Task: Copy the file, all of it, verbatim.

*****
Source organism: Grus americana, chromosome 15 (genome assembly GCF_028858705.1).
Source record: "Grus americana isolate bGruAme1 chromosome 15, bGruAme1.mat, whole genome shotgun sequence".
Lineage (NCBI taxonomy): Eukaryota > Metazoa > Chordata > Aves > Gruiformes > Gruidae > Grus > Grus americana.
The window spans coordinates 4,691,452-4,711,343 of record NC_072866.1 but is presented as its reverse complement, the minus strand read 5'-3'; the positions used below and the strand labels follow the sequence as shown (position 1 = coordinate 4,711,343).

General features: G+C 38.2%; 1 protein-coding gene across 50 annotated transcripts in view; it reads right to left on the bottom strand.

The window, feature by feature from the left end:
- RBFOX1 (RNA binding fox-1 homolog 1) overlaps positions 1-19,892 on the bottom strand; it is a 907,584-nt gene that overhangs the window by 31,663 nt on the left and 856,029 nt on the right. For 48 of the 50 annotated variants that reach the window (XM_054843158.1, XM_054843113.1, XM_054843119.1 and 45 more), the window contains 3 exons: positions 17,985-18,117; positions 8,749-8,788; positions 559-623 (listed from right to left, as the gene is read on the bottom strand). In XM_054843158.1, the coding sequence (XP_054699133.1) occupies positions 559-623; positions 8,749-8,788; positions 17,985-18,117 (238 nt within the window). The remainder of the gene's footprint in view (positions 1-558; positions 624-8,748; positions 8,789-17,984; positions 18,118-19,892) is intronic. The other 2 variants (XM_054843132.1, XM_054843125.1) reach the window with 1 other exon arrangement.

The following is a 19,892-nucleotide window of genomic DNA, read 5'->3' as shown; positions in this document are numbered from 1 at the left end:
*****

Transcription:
Source organism: Grus americana, chromosome 15 (genome assembly GCF_028858705.1).
Source record: "Grus americana isolate bGruAme1 chromosome 15, bGruAme1.mat, whole genome shotgun sequence".
Lineage (NCBI taxonomy): Eukaryota > Metazoa > Chordata > Aves > Gruiformes > Gruidae > Grus > Grus americana.
The window spans coordinates 4,691,452-4,711,343 of record NC_072866.1 but is presented as its reverse complement, the minus strand read 5'-3'; the positions used below and the strand labels follow the sequence as shown (position 1 = coordinate 4,711,343).

General features: G+C 38.2%; 1 protein-coding gene across 50 annotated transcripts in view; it reads right to left on the bottom strand.

The window, feature by feature from the left end:
- RBFOX1 (RNA binding fox-1 homolog 1) overlaps positions 1-19,892 on the bottom strand; it is a 907,584-nt gene that overhangs the window by 31,663 nt on the left and 856,029 nt on the right. For 48 of the 50 annotated variants that reach the window (XM_054843158.1, XM_054843113.1, XM_054843119.1 and 45 more), the window contains 3 exons: positions 17,985-18,117; positions 8,749-8,788; positions 559-623 (listed from right to left, as the gene is read on the bottom strand). In XM_054843158.1, the coding sequence (XP_054699133.1) occupies positions 559-623; positions 8,749-8,788; positions 17,985-18,117 (238 nt within the window). The remainder of the gene's footprint in view (positions 1-558; positions 624-8,748; positions 8,789-17,984; positions 18,118-19,892) is intronic. The other 2 variants (XM_054843132.1, XM_054843125.1) reach the window with 1 other exon arrangement.

The following is a 19,892-nucleotide window of genomic DNA, read 5'->3' as shown; positions in this document are numbered from 1 at the left end: